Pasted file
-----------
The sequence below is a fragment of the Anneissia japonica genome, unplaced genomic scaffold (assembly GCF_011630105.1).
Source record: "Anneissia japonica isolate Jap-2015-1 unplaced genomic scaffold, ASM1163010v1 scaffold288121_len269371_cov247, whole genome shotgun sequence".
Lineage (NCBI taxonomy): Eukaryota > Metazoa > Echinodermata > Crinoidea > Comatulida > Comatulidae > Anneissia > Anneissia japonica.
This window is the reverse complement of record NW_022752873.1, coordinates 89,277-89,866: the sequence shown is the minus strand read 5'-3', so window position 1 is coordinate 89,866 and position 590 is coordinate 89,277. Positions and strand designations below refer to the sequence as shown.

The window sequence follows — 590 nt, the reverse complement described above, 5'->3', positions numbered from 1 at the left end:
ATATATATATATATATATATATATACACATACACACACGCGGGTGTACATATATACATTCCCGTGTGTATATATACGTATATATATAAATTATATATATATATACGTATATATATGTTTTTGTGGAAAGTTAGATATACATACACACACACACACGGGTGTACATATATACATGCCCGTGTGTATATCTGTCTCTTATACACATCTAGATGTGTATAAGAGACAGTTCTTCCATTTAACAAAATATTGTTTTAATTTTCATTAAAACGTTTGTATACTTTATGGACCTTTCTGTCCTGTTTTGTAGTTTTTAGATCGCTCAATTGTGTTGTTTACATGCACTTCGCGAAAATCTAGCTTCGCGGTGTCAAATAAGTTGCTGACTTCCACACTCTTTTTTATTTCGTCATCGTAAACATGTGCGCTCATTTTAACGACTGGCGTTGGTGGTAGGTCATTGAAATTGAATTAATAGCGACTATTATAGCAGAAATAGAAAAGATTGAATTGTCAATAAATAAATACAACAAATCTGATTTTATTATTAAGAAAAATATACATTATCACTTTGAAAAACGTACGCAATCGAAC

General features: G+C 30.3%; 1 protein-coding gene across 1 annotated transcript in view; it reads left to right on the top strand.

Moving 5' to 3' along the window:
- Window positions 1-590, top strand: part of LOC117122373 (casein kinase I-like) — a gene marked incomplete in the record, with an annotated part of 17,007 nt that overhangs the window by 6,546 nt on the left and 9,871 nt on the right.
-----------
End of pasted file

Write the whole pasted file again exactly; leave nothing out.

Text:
The sequence below is a fragment of the Anneissia japonica genome, unplaced genomic scaffold (assembly GCF_011630105.1).
Source record: "Anneissia japonica isolate Jap-2015-1 unplaced genomic scaffold, ASM1163010v1 scaffold288121_len269371_cov247, whole genome shotgun sequence".
Lineage (NCBI taxonomy): Eukaryota > Metazoa > Echinodermata > Crinoidea > Comatulida > Comatulidae > Anneissia > Anneissia japonica.
This window is the reverse complement of record NW_022752873.1, coordinates 89,277-89,866: the sequence shown is the minus strand read 5'-3', so window position 1 is coordinate 89,866 and position 590 is coordinate 89,277. Positions and strand designations below refer to the sequence as shown.

The window sequence follows — 590 nt, the reverse complement described above, 5'->3', positions numbered from 1 at the left end:
ATATATATATATATATATATATATACACATACACACACGCGGGTGTACATATATACATTCCCGTGTGTATATATACGTATATATATAAATTATATATATATATACGTATATATATGTTTTTGTGGAAAGTTAGATATACATACACACACACACACGGGTGTACATATATACATGCCCGTGTGTATATCTGTCTCTTATACACATCTAGATGTGTATAAGAGACAGTTCTTCCATTTAACAAAATATTGTTTTAATTTTCATTAAAACGTTTGTATACTTTATGGACCTTTCTGTCCTGTTTTGTAGTTTTTAGATCGCTCAATTGTGTTGTTTACATGCACTTCGCGAAAATCTAGCTTCGCGGTGTCAAATAAGTTGCTGACTTCCACACTCTTTTTTATTTCGTCATCGTAAACATGTGCGCTCATTTTAACGACTGGCGTTGGTGGTAGGTCATTGAAATTGAATTAATAGCGACTATTATAGCAGAAATAGAAAAGATTGAATTGTCAATAAATAAATACAACAAATCTGATTTTATTATTAAGAAAAATATACATTATCACTTTGAAAAACGTACGCAATCGAAC

General features: G+C 30.3%; 1 protein-coding gene across 1 annotated transcript in view; it reads left to right on the top strand.

Moving 5' to 3' along the window:
- Window positions 1-590, top strand: part of LOC117122373 (casein kinase I-like) — a gene marked incomplete in the record, with an annotated part of 17,007 nt that overhangs the window by 6,546 nt on the left and 9,871 nt on the right.